The system has been continuously improved over the years and adjusted in line with changing technical requirements. While the first Braumat versions worked using Simatic S-5 type controls, 1993 saw a changeover to the use of industrial PCs as a technical platform. Since version 4.0 was introduced, the system has also supported Simatic S-7 controls. With the further development of Braumat to Versions 6.0 and higher from 2011, the system familiar to craft and industrial brewers the world over underwent a fundamental modernization process. Today, Braumat also runs on industrial PCs with Windows 7 (32 and 64 bit), and production data can be archived on an SQL server. Braumat is also equipped with interfaces to the Simatic IT MES and supports the virtualization of IOS clients.
Automation and drive system consistency
But this is only a small part of the Siemens portfolio for brewers: As in all sectors of industry, the comprehensive portfolio of automation and drive solutions forms a solid foundation on which breweries can build their own successful and economical beer production. Alongside controls and industrial PCs, the Siemens offering includes field devices, measuring instruments and drives. The same underlying principle applies to all its products: They are capable of seamless integration into existing infrastructures, are based on proven quality standards, and all speak the same common language.
Fundamentally, the automation of individual process steps is no longer sufficient to secure a competitive or cost advantage. Efficiency and productivity can only be achieved using seamlessly automated production processes. Siemens is better placed than any other supplier to provide all the decisive systems and components needed for truly consistent automation, from goods inward through the processing and production departments to goods outward. Totally Integrated Automation (TIA), a unique overall concept and performance spectrum for automation, allows breweries and plant engineering companies to implement the required degree of end-to-end consistency. The broad performance spectrum on offer starts with building automation and energy management using MES through to maintenance and servicing.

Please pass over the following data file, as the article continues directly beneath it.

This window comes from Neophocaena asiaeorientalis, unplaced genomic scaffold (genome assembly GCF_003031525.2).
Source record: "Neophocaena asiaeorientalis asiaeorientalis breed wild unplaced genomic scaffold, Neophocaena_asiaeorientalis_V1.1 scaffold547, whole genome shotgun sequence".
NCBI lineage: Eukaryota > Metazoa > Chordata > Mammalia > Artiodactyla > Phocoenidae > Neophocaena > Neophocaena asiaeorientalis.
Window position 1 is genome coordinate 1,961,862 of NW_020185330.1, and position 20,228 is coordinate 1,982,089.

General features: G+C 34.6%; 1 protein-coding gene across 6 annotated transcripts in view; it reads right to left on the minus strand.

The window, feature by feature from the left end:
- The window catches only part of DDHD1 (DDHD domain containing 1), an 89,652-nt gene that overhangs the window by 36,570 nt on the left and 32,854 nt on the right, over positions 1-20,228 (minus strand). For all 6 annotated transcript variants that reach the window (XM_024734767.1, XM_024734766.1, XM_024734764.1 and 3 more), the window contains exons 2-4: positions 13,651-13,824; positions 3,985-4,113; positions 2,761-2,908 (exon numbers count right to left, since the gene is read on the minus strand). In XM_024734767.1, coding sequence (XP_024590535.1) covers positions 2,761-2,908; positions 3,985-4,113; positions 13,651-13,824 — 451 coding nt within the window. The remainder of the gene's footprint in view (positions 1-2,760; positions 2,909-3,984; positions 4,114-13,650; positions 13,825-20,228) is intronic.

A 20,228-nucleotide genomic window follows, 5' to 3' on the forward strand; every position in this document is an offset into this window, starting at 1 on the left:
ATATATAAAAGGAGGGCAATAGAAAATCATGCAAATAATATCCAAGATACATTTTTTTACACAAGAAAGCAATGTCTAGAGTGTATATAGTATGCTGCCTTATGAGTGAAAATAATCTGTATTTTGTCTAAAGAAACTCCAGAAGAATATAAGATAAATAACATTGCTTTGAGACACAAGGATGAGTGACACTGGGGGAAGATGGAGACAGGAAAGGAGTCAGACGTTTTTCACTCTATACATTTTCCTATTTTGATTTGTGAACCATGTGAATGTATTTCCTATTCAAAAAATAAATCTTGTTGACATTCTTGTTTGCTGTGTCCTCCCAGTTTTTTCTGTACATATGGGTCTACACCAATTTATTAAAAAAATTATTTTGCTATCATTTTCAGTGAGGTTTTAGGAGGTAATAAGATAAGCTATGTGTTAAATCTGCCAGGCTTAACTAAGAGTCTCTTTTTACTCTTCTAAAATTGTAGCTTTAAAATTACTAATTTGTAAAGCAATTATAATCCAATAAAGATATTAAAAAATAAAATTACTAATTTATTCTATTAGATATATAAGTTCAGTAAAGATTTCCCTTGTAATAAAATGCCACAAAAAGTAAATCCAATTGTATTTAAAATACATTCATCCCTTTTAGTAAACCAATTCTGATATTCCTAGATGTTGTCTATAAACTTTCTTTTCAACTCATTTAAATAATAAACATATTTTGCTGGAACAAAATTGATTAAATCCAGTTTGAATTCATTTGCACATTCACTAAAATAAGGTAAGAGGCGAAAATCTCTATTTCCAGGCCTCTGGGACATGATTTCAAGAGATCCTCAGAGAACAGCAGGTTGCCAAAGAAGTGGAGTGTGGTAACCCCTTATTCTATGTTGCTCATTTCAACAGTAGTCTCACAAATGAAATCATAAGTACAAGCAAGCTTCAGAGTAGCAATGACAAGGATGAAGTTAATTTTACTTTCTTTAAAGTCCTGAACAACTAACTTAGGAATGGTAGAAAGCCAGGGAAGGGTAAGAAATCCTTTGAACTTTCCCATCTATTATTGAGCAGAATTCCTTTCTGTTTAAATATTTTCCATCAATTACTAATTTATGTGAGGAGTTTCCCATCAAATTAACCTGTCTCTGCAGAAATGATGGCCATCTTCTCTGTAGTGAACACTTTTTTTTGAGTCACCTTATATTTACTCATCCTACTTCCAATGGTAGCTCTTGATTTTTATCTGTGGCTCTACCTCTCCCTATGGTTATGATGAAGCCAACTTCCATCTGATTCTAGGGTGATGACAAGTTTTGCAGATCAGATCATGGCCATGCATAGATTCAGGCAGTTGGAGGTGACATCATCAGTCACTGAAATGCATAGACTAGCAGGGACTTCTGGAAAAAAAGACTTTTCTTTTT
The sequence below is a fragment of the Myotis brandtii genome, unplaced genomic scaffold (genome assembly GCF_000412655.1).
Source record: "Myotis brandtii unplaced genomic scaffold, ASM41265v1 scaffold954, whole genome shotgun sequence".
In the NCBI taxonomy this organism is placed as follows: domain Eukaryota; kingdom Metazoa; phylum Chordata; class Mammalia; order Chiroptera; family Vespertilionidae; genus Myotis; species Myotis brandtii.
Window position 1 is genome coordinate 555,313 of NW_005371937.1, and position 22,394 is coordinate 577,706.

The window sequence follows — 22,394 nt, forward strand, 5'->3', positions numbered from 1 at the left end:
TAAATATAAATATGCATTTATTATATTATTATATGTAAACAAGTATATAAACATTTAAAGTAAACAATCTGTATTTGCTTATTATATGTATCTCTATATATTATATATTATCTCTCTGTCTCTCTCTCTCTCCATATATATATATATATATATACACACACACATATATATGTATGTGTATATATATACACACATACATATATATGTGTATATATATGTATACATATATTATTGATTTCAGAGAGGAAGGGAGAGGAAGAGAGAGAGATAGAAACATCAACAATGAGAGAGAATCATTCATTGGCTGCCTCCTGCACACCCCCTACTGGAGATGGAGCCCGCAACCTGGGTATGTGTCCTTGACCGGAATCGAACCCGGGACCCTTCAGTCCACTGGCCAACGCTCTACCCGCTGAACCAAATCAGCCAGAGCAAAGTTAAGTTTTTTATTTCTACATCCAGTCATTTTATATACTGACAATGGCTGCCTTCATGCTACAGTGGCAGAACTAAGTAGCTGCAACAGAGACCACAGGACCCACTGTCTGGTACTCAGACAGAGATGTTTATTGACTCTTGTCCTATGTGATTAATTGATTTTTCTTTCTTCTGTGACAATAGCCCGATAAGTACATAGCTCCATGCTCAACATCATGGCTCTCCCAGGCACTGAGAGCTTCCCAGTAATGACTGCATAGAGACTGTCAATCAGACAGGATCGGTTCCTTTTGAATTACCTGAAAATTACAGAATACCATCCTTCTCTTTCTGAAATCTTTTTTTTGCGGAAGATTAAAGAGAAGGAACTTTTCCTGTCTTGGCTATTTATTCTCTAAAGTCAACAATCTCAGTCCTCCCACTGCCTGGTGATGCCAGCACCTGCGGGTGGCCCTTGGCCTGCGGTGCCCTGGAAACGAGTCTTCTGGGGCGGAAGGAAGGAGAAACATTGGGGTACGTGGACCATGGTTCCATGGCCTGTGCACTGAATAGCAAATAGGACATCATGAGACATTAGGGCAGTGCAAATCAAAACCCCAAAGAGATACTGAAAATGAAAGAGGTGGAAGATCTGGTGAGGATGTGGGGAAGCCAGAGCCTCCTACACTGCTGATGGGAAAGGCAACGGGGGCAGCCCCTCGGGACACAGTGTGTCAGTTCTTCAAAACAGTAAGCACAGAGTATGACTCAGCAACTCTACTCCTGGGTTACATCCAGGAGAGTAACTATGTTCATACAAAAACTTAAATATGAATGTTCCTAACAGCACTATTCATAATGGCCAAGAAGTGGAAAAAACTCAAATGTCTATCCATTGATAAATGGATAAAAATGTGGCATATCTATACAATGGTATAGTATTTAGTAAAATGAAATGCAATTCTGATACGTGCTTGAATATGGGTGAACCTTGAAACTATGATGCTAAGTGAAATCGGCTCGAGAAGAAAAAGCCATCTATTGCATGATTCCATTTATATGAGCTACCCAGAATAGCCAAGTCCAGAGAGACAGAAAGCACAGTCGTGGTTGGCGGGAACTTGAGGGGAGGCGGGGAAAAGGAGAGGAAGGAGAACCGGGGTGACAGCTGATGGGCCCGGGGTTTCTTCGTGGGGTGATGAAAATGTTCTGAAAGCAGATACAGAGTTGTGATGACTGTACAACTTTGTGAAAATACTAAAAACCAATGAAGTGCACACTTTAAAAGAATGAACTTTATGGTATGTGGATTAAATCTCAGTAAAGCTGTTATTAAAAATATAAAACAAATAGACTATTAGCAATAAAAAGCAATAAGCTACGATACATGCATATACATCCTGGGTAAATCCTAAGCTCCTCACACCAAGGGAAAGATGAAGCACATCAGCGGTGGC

Bottling and packaging are an area in which high-performance, fully integrated automation can make an enormous difference. As beer and non-alcoholic beverage bottling and packaging entail high costs, Siemens is highly sought after as a technology partner in this area. Responsible for driving up costs in this field are primarily insular solutions. It was to avoid the use of this type of solution that Siemens developed its Optimized Packaging Line (OPL) concept. Developed specifically for filling and packaging lines, OPL ensures the consistent standardization and integration of individual process steps, bringing about cost savings right along the line. Investment costs are reduced due to the speed and simplicity with which solutions can be integrated on the basis of OPL. At the same time, OPL plants permit significantly simpler scaling and can also cut the costs associated with training, operation and maintenance.